Going through the Kenya Wildlife Service (KWS) Website, I am bemused. I’m not quite sure that I’ve seen a website that’s more utopian and full of fantasies. Among their achievements are ‘reduced incidents of wildlife poaching throughout the country, improved Kenya’s image as a tourist destination through provision of adequate security in protected areas, well developed and maintained surveillance and intelligence network and maintenance of an updated and efficient security database.’
For the past few weeks, I’ve been accosted by a blitzkrieg of articles and features on poaching in the media. There have been varying accounts of the actual number of rhinos and elephants killed with the blame game taking centre stage on who’s actually responsible for the issue. The acting director of the KWS, William Kiprono recently broke from his silence and accused the media and the NGO’S of exaggerating figures. He further added that that poaching was a challenge and not a crisis as was being portrayed but who exactly do we believe in all this?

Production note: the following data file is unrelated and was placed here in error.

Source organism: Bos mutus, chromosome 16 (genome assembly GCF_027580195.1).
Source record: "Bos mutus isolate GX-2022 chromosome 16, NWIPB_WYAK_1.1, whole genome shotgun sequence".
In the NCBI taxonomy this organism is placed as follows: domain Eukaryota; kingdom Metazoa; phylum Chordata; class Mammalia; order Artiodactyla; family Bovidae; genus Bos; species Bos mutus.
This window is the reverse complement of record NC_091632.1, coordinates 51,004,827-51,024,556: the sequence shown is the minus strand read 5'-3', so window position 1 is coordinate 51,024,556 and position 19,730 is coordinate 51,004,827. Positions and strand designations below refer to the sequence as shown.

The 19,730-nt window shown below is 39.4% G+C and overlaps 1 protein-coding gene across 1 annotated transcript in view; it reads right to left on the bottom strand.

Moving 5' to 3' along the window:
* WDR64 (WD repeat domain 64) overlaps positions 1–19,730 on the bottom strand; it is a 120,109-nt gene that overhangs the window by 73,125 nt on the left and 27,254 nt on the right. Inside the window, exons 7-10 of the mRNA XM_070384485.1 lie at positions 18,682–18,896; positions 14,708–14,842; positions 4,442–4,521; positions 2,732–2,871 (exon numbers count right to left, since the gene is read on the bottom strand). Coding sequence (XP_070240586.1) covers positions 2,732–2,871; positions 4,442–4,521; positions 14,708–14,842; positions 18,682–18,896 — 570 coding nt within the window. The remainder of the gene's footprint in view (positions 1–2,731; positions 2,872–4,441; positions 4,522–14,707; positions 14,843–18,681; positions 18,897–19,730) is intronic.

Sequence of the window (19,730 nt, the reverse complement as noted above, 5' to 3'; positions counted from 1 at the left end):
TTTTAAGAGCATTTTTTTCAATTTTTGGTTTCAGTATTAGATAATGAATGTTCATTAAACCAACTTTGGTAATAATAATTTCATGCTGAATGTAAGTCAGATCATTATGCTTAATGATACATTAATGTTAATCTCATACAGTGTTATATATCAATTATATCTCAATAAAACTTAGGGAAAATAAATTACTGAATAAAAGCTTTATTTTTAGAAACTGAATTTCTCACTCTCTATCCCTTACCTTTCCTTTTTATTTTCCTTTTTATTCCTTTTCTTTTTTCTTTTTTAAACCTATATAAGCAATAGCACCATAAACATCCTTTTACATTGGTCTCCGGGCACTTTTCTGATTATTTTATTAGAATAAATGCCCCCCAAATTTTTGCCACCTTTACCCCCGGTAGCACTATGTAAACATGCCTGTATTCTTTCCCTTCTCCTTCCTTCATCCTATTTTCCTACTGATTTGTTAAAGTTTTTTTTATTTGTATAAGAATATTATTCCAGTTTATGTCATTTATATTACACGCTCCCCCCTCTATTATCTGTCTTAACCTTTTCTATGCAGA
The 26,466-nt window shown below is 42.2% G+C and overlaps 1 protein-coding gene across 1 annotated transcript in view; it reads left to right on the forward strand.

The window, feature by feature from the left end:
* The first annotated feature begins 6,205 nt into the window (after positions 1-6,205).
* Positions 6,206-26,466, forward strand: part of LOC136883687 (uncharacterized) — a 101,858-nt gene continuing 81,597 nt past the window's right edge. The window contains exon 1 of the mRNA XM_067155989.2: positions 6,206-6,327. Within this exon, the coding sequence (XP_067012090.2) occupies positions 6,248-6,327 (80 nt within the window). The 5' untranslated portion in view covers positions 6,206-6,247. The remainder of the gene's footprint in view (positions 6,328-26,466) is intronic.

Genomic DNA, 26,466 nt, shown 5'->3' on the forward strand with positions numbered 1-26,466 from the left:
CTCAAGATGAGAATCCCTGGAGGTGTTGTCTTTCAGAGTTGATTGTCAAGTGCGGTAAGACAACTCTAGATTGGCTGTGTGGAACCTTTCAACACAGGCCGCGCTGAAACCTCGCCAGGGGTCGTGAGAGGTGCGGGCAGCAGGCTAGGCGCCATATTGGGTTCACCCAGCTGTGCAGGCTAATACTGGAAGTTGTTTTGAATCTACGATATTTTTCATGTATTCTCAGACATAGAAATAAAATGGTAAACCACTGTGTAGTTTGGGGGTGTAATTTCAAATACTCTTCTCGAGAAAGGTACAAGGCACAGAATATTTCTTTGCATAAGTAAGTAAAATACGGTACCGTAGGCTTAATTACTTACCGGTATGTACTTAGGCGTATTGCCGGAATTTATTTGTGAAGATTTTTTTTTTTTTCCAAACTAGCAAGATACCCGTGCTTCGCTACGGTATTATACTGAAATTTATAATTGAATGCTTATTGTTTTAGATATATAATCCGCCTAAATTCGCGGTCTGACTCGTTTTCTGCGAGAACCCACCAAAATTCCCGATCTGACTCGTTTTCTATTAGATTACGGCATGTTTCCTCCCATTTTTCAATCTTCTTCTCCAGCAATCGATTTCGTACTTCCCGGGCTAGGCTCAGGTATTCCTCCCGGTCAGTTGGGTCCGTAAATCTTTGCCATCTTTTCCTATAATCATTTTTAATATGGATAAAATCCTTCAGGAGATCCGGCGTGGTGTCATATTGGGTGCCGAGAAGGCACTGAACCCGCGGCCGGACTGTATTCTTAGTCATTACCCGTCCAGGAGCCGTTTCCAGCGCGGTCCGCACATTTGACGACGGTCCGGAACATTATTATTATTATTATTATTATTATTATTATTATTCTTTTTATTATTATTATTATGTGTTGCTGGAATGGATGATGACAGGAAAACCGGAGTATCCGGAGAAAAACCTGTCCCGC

A new ‘magic’ law was passed which would solve all of our problems but alas and behold, I can still smell the blood and hear the war cries. Laws like a democracy are for, by and of the people. I do, however, laud the government for that step which increased the fines to twenty million and the jail time to life imprisonment. Loose wording and laughable fines are not on the table this time as we try and find the cause behind the brazen killing of rhinos and elephants within secure sanctuaries like Lewa Conservancy and guarded parks like The Tsavo National Park.
The law brought with it an unexpected consequence, though. Under the previous law, the conviction rate of poaching-related charges was around 78% but mostly due to admission of guilt. Admitting guilt enabled the accused to pay the fine which was on average, twenty thousand shillings, get out of jail free and go back to business as usual. With the current price of ivory at $3000 (approximately Kshs. 261,000) per kilo and an average elephant’s tusks weighing more than 125 kilograms, the cost-benefit analysis is a no-brainer for anyone with a business mind(doing the math with 125 kilos and the price of ivory at $3000, one kill would get you 32.6 million!). The tides have, however, changed and with the chance of life in prison or an impossible to pay fine of twenty million.